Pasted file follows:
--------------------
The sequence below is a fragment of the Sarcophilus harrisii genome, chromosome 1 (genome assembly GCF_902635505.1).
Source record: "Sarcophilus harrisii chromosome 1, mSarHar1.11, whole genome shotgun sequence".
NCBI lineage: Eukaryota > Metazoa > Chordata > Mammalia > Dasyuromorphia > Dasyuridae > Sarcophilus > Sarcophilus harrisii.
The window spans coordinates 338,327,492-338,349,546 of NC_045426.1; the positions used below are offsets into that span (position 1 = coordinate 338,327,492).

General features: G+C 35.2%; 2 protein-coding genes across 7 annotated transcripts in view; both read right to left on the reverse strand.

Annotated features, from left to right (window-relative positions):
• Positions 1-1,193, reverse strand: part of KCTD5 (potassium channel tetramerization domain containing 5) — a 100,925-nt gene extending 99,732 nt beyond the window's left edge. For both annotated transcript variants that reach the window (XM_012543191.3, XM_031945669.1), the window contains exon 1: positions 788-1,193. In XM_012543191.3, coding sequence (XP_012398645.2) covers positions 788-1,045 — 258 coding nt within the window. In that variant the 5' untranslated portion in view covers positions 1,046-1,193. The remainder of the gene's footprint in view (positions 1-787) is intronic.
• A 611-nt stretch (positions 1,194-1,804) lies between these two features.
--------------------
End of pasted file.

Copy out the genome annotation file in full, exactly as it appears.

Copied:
The sequence below is a fragment of the Sarcophilus harrisii genome, chromosome 1 (genome assembly GCF_902635505.1).
Source record: "Sarcophilus harrisii chromosome 1, mSarHar1.11, whole genome shotgun sequence".
NCBI lineage: Eukaryota > Metazoa > Chordata > Mammalia > Dasyuromorphia > Dasyuridae > Sarcophilus > Sarcophilus harrisii.
The window spans coordinates 338,327,492-338,349,546 of NC_045426.1; the positions used below are offsets into that span (position 1 = coordinate 338,327,492).

General features: G+C 35.2%; 2 protein-coding genes across 7 annotated transcripts in view; both read right to left on the reverse strand.

Annotated features, from left to right (window-relative positions):
• Positions 1-1,193, reverse strand: part of KCTD5 (potassium channel tetramerization domain containing 5) — a 100,925-nt gene extending 99,732 nt beyond the window's left edge. For both annotated transcript variants that reach the window (XM_012543191.3, XM_031945669.1), the window contains exon 1: positions 788-1,193. In XM_012543191.3, coding sequence (XP_012398645.2) covers positions 788-1,045 — 258 coding nt within the window. In that variant the 5' untranslated portion in view covers positions 1,046-1,193. The remainder of the gene's footprint in view (positions 1-787) is intronic.
• A 611-nt stretch (positions 1,194-1,804) lies between these two features.